Occasional posts regarding horses available for adoption through IRS-registered horse rescue or placement programs are permitted in the appropriate forums, but these threads may be limited at the discretion of the moderators. Individuals may not advertise or make announcements for horses in need of rescue, placement or adoption unless the horse is available through a recognized rescue or placement agency or government-run entity or the thread fits the criteria for and is located in the Giveaways forum.

5. Do not post copyrighted photographs unless you have purchased that photo and have permission to do so.

6. Respect other members.
As members are often passionate about their beliefs and intentions can easily be misinterpreted in this type of environment, try to explore or resolve the inevitable disagreements that arise in the course of threads calmly and rationally.

If you see a post that you feel violates the rules of the board, please click the “alert” button (exclamation point inside of a triangle) in the bottom left corner of the post, which will alert ONLY the moderators to the post in question. They will then take whatever action, or no action, as deemed appropriate for the situation at their discretion. Do not air grievances regarding other posters or the moderators in the discussion forums.

Please be advised that adding another user to your “Ignore” list via your User Control Panel can be a useful tactic, which blocks posts and private messages by members whose commentary you’d rather avoid reading.

7. We have the right to reproduce statements made in the forums.
The Chronicle of the Horse may copy, quote, link to or otherwise reproduce posts, or portions of posts, in print or online for advertising or editorial purposes, if attributed to their original authors, and by posting in this forum, you hereby grant to The Chronicle of the Horse a perpetual, non-exclusive license under copyright and other rights, to do so.

8. We reserve the right to enforce and amend the rules.
The moderators may delete, edit, move or close any post or thread at any time, or refrain from doing any of the foregoing, in their discretion, and may suspend or revoke a user’s membership privileges at any time to maintain adherence to the rules and the general spirit of the forum. These rules may be amended at any time to address the current needs of the board.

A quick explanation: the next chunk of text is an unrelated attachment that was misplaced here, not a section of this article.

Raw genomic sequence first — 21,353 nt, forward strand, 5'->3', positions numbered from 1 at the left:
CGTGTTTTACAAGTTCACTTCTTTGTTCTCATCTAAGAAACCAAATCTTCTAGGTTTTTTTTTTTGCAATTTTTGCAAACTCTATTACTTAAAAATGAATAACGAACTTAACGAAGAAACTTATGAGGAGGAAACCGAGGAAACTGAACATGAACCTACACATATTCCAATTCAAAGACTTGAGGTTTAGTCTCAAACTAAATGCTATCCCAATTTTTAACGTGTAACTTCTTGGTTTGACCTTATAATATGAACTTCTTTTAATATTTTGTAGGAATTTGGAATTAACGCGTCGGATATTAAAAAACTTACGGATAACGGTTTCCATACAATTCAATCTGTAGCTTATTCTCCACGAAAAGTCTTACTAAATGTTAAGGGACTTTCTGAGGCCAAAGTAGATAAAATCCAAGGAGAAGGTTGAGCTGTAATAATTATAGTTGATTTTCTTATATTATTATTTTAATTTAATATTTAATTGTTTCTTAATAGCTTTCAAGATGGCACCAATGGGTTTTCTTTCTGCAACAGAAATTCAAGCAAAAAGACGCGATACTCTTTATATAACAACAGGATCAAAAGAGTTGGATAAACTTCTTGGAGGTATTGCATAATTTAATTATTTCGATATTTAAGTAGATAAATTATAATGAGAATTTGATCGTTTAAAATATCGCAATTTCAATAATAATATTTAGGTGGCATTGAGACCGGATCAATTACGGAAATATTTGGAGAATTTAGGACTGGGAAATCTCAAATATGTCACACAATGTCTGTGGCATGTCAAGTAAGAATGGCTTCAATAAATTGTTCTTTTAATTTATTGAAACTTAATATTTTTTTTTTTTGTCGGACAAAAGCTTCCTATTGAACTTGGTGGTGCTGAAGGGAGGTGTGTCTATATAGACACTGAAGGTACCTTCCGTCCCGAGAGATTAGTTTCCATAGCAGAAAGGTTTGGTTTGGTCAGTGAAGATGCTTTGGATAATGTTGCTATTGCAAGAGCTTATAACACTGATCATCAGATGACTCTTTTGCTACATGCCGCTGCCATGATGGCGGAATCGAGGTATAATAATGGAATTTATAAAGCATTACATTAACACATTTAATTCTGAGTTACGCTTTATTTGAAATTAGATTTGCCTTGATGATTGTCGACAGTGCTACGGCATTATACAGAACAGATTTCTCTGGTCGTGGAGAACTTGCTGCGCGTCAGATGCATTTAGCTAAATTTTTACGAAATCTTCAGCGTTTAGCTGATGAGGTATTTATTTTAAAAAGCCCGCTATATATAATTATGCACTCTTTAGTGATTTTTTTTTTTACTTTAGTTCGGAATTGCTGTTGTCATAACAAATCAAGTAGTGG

Please see our full Terms of Service and Privacy Policy for more information.

Thanks for being a part of the COTH forums!

(Revised 1/26/16)
See more
See less

Spinoff: How do YOU know you're riding correctly?

Collapse
X
  • Filter
  • Time
  • Show
Clear All
new posts

  • #41
    Certainly more relevant than some nonsense about bicycle racing.
    I dunno...the referrence was about trying to show the bike at a high level.
    You jump in the saddle,
    Hold onto the bridle!
    Jump in the line!
    ...Belefonte

    Comment


    • #42
      Originally posted by Velvet View Post
      (BTW, I wanted to start this thread because I really am curious how many people do any research and checking before riding with someone--even at the beginning. And if they recheck and are willing to leave, and what drives that decision. I'm just curious. )
      I do put a lot of thought with who i am taking lessons from. We all spend quite a lot of money doing all this horsey stuff, so i want to make sure it is money well spent!

      I did have a "lesson" once with a "dressage trainer" that went horribly wrong. She was stressing both me and the horse out! I tried to do what she was instructing but my gut feel was that it was all wrong. Now, i know i have my limitations and i have a lot to learn, but i also knew enough to realize that this was not a good situation. what's more is that she was arrogant and condescending when i tried to discuss what i was feeling from the horse. I promptly got off the horse. thanked her for her time and left.

      Comment


      • #43
        Originally posted by Velvet View Post
        Eggie, you're starting to worry me. I think you're going to have a stroke if you keep reading her posts. Try the ignore option, and make sure you log on before reading any posts. It really does help with lowering the blood pressure.

        (BTW, I wanted to start this thread because I really am curious how many people do any research and checking before riding with someone--even at the beginning. And if they recheck and are willing to leave, and what drives that decision. I'm just curious. )
        I observe a trainer or clinician before taking any lessons. They have to be willing to work with and be supportive of a lower level rider.

        Comment


        • #44
          BTW, I wanted to start this thread because I really am curious how many people do any research and checking before riding with someone--even at the beginning. And if they recheck and are willing to leave, and what drives that decision. I'm just curious.
          Someone who knew me and what I was looking for (moved far, far away from where I could ride with Walter Zettl) made the recommendation to me for my current teacher. I audited for a very long day before committing to a lesson, and then took quite a few lessons (and much more auditing) before bringing my own horse down.

          It's funny you ask about the recheck and willing to leave part... I hit a very rough patch with my teacher about a year and a half ago. It was very frustrating. And I was half-heartedly looking for another teacher. But then I'd teach, and know that what I am learning is good, because I can pass it along and the horses go sooo much better.